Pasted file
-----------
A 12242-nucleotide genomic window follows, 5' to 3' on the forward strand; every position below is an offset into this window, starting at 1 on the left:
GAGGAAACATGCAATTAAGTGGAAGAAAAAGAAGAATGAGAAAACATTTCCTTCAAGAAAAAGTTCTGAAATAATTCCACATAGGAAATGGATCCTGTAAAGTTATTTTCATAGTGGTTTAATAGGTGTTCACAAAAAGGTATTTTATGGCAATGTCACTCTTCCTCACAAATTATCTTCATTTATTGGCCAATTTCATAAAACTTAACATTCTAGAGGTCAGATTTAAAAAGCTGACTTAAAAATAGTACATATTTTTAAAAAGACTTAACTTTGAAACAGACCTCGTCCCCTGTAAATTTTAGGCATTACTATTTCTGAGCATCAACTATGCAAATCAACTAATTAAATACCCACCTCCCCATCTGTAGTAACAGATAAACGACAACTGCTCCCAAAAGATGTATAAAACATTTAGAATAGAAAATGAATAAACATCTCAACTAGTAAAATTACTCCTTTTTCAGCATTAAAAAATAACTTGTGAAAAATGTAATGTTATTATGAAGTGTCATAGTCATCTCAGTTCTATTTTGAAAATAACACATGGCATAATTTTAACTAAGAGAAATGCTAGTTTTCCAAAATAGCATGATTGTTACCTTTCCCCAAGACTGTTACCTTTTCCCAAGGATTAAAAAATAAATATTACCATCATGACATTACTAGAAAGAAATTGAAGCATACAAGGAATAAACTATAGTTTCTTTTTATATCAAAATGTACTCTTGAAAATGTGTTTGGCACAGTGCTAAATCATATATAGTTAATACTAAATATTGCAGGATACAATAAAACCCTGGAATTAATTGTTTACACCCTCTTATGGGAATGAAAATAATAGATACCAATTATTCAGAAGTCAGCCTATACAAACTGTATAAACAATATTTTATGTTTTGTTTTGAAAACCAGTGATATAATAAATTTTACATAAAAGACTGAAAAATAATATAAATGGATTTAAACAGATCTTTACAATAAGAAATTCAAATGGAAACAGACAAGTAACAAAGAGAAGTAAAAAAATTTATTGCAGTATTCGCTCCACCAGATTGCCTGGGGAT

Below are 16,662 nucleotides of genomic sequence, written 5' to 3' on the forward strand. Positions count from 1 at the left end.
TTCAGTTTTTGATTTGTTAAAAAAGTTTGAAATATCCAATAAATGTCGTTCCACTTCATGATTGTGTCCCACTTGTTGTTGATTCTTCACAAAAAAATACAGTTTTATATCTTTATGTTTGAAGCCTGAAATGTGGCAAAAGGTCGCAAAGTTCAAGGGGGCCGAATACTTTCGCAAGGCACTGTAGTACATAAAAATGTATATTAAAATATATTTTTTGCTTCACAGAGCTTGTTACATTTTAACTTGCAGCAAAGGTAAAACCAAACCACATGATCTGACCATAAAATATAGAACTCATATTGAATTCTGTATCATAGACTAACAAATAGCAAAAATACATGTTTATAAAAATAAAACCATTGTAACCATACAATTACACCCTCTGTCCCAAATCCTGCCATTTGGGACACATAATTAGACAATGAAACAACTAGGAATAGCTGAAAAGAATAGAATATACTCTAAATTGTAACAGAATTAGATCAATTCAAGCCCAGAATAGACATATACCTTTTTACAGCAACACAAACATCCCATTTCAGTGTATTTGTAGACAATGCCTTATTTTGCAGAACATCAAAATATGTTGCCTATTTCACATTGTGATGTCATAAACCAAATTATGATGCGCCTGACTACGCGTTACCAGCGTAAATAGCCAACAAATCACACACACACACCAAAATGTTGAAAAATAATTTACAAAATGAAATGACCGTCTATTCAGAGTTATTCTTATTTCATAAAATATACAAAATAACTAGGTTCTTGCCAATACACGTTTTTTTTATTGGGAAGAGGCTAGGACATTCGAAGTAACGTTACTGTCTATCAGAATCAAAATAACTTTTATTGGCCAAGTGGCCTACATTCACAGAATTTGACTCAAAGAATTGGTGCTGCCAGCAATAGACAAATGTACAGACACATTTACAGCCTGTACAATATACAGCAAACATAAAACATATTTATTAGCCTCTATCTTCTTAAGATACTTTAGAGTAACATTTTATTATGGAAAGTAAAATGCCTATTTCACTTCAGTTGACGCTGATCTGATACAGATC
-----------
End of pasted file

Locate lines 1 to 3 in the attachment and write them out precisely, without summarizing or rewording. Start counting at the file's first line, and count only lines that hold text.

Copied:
A 12242-nucleotide genomic window follows, 5' to 3' on the forward strand; every position below is an offset into this window, starting at 1 on the left:
GAGGAAACATGCAATTAAGTGGAAGAAAAAGAAGAATGAGAAAACATTTCCTTCAAGAAAAAGTTCTGAAATAATTCCACATAGGAAATGGATCCTGTAAAGTTATTTTCATAGTGGTTTAATAGGTGTTCACAAAAAGGTATTTTATGGCAATGTCACTCTTCCTCACAAATTATCTTCATTTATTGGCCAATTTCATAAAACTTAACATTCTAGAGGTCAGATTTAAAAAGCTGACTTAAAAATAGTACATATTTTTAAAAAGACTTAACTTTGAAACAGACCTCGTCCCCTGTAAATTTTAGGCATTACTATTTCTGAGCATCAACTATGCAAATCAACTAATTAAATACCCACCTCCCCATCTGTAGTAACAGATAAACGACAACTGCTCCCAAAAGATGTATAAAACATTTAGAATAGAAAATGAATAAACATCTCAACTAGTAAAATTACTCCTTTTTCAGCATTAAAAAATAACTTGTGAAAAATGTAATGTTATTATGAAGTGTCATAGTCATCTCAGTTCTATTTTGAAAATAACACATGGCATAATTTTAACTAAGAGAAATGCTAGTTTTCCAAAATAGCATGATTGTTACCTTTCCCCAAGACTGTTACCTTTTCCCAAGGATTAAAAAATAAATATTACCATCATGACATTACTAGAAAGAAATTGAAGCATACAAGGAATAAACTATAGTTTCTTTTTATATCAAAATGTACTCTTGAAAATGTGTTTGGCACAGTGCTAAATCATATATAGTTAATACTAAATATTGCAGGATACAATAAAACCCTGGAATTAATTGTTTACACCCTCTTATGGGAATGAAAATAATAGATACCAATTATTCAGAAGTCAGCCTATACAAACTGTATAAACAATATTTTATGTTTTGTTTTGAAAACCAGTGATATAATAAATTTTACATAAAAGACTGAAAAATAATATAAATGGATTTAAACAGATCTTTACAATAAGAAATTCAAATGGAAACAGACAAGTAACAAAGAGAAGTAAAAAAATTTATTGCAGTATTCGCTCCACCAGATTGCCTGGGGAT

Below are 16,662 nucleotides of genomic sequence, written 5' to 3' on the forward strand. Positions count from 1 at the left end.